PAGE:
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Working

From the Book by Studs Terkel; Adapted by Stephen Schwartz and Nina Faso
Songs by Craig Carnelia, Micki Grant, Lin-Manuel Miranda, Mary Rodgers & Susan Birkenhead, Stephen Schwartz, and James Taylor
Directed by Gordon Greenberg, Choreographed by Josh Rhodes

Working
Donna Lynne Champlin in Working at 59E59 Theaters. Photo by Richard Termine.

BOTTOM LINE: This new version of the 1978 musical Working resonates with contemporary worries about unemployment and finding satisfaction at work; it also happens to be one of the best musicals so far this season, on or off Broadway.

Admittedly, Working may not seem the most inviting title for a musical (which may explain why this show only saw 24 performances in its initial Broadway run back in 1978). Don’t let the title, or subject matter, fool you, however: Working is incredibly human and deeply moving, and features six extraordinarily talented performers. This is definitely a must-see production.

Based on Studs Terkel’s eponymous book of interviews with everyday Americans about their jobs, Working is not a full-fledged book musical, but a collection of monologues and songs highlighting jobs as diverse as waitress, teacher, ironworker, hedge fund manager, and prostitute. Stephen Schwartz and Nina Faso originally wrote this as a two-act musical for a cast of 17 (including Patti LuPone in the original cast). Schwartz and Faso, with the help of director Gordon Greenberg, have streamlined this material into a seamless 90-minute piece for 6 people. They have added two new songs (by Lin-Manuel Miranda, of In the Heights fame), cut several numbers, and subtly updated some of the original material to reflect the realities of 2012. (For example, the school teacher’s complaint that “we confiscate weapons and drugs at the door” would hardly have made sense in 1978). The updates are probably unnoticeable to anyone not familiar with the original recording. Rather, what comes through is the timelessness of the material.

Miranda’s two numbers fit right in with the rest; credit is largely due to Alex Lacamoire, who is this production’s orchestrator and arranger. I especially enjoyed “Delivery,” about one man’s joy in getting to escape the confines of his dreary fast food restaurant to venture out into the city. “Delivery” has Miranda’s signature warmth, enthusiasm, and humor, and Nehal Joshi does a terrific job at capturing Miranda’s infectious energy.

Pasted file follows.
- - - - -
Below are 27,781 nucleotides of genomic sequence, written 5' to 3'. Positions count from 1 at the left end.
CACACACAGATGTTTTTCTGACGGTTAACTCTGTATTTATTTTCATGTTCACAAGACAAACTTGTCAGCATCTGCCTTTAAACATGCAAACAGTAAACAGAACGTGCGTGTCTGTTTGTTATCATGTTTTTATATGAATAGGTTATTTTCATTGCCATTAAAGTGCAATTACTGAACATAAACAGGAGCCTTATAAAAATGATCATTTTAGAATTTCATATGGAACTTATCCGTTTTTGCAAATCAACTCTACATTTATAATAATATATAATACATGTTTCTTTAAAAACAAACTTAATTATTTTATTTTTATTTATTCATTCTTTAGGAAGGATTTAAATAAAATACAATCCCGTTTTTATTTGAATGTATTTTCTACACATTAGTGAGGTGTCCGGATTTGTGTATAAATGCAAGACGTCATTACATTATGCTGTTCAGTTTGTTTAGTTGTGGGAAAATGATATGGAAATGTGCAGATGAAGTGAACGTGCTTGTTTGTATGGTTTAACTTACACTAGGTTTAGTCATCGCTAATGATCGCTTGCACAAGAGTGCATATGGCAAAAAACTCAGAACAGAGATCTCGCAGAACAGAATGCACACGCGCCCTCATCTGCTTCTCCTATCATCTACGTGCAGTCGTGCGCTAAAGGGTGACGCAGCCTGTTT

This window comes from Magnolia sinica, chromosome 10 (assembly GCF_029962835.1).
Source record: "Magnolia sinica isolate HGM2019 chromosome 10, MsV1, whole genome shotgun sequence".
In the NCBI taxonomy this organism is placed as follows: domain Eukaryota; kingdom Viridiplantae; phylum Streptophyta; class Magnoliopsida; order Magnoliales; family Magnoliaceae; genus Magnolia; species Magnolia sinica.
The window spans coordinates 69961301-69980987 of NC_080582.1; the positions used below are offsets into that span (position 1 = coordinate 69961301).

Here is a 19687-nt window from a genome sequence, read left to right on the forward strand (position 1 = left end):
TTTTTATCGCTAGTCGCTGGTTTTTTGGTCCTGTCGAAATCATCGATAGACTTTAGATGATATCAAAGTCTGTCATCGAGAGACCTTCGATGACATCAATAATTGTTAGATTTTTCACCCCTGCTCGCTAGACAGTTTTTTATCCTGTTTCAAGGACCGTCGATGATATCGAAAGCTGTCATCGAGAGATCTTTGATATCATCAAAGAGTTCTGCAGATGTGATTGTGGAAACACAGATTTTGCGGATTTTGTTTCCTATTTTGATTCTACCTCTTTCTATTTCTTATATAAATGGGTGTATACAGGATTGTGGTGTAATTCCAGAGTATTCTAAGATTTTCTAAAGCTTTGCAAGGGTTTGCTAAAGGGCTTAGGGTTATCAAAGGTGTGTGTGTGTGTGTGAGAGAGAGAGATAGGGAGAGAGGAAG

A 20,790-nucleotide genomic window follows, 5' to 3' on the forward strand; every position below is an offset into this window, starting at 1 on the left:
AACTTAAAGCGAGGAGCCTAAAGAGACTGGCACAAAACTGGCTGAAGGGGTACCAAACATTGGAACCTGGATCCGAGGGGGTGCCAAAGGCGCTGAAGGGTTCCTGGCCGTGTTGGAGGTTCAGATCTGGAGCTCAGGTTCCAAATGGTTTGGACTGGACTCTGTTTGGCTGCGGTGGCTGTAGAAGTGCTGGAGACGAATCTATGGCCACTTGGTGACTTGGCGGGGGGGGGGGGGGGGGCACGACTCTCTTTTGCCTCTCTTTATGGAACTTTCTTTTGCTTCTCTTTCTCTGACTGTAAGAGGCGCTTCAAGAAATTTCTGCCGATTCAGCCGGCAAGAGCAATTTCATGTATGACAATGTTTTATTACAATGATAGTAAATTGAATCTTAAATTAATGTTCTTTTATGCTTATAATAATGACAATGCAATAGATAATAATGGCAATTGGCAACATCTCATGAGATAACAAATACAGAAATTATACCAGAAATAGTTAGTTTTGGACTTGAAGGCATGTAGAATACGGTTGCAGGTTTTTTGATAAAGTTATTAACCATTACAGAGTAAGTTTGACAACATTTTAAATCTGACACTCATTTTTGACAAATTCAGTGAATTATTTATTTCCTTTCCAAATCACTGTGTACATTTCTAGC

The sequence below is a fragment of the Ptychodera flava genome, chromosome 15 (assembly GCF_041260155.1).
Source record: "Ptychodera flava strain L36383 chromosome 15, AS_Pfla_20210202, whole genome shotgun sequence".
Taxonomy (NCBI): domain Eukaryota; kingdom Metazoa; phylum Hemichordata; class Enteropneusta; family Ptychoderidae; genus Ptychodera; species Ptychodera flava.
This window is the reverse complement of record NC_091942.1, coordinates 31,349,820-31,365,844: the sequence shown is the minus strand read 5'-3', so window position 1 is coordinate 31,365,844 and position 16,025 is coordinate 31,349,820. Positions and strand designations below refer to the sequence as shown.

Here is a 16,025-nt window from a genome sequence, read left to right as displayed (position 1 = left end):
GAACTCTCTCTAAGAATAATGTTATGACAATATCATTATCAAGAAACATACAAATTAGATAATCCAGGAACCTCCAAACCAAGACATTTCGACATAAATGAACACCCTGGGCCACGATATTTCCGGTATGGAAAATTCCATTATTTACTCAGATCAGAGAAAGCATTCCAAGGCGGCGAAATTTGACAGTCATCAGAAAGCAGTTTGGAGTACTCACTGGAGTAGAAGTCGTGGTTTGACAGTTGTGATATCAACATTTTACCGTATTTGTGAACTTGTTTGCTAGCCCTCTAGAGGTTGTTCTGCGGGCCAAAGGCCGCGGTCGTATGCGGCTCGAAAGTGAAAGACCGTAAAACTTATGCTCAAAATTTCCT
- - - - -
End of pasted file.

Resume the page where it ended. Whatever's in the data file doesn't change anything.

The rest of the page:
The other five performers are equally outstanding; indeed, it is difficult to choose a standout. I’ve always been a big fan of Donna Lynne Champlin, who can often command hysterical laughter with even the smallest line (witness what she does here with her “woman in cubicle” role). Champlin’s song as the school teacher is quite lovely, but her triple-threat skills are most evident in “It’s an Art,” in which she deftly waits on (and dances around) an ever-changing series of restaurant tables (one of director Greenberg’s best moments, in terms of staging).

Jay Armstrong Johnson sings “The Mason” beautifully. As a factory worker stuck in a dreary job making luggage, Marie-France Arcilla’s rendition of “Millwork” is haunting and unforgettable, and choreographer Josh Rhodes’s assembly-line movement is extremely effective in its simplicity and precision. Kenita R. Miller has several key moments; perhaps my favorite is her song “Just a Housewife,” in which she expertly embodies real-life housewife Kate Rushton’s conflicting feelings of shame and pride about her work. And Joe Cassidy’s performance of “Joe,” about a retiree recounting the ways he fills his eventless days and his memories of his (slightly) more exciting youth, is heart-breaking. Cassidy is tremendous throughout, but his “Joe” made me wish I could pause the show just so I could sit in that blissfully melancholic moment a bit longer.

Although I normally cringe at this kind of sentiment, this cast is extraordinarily diverse in every way possible -- age, size, gender, and race. I presume this was a conscious choice on director Greenberg’s part, perhaps to reflect the diversity of people at work in the U.S. today. Greenberg’s staging is always fluid, and he finds a variety of uses for rolling tables and chairs, which are the primary set pieces in Beowulf Boritt’s elegantly simple set. I also have to applaud Greenberg for highlighting a few other jobs through his staging. As the audience enters, the cast is hanging out in an on-stage dressing room, complete with scripts, bare light bulbs, and wig heads. And as the show begins, the stage manager’s first few cues (“Video 3. Go.”) are audible. This is a subtle touch, but it pays homage to the fact that, while those of us in the audience may be enjoying a night out at the theatre, our enjoyment is provided by people who, while they may be doing what they love, are nevertheless working.

(Working plays at 59E59 Theaters, 59 East 59th Street, between Park and Madison Avenues, through December 30, 2012. Performances are Tuesdays through Thursdays at 7:15PM, Fridays at 8:15PM, Saturdays at 2:15PM and 8:15PM, and Sundays at 3:15PM. There are additional matinee performances on Wednesday 12/19 and Thursday 12/27 at 3:15PM. Tickets are $45 ($30 for 59E59 members) and are available at www.59e59.org or by calling Ticket Central at 212.279.4200. Student rush seats are available at the box office, on the day of the performance, for $10-15. For more information, visit www.59e59.org.)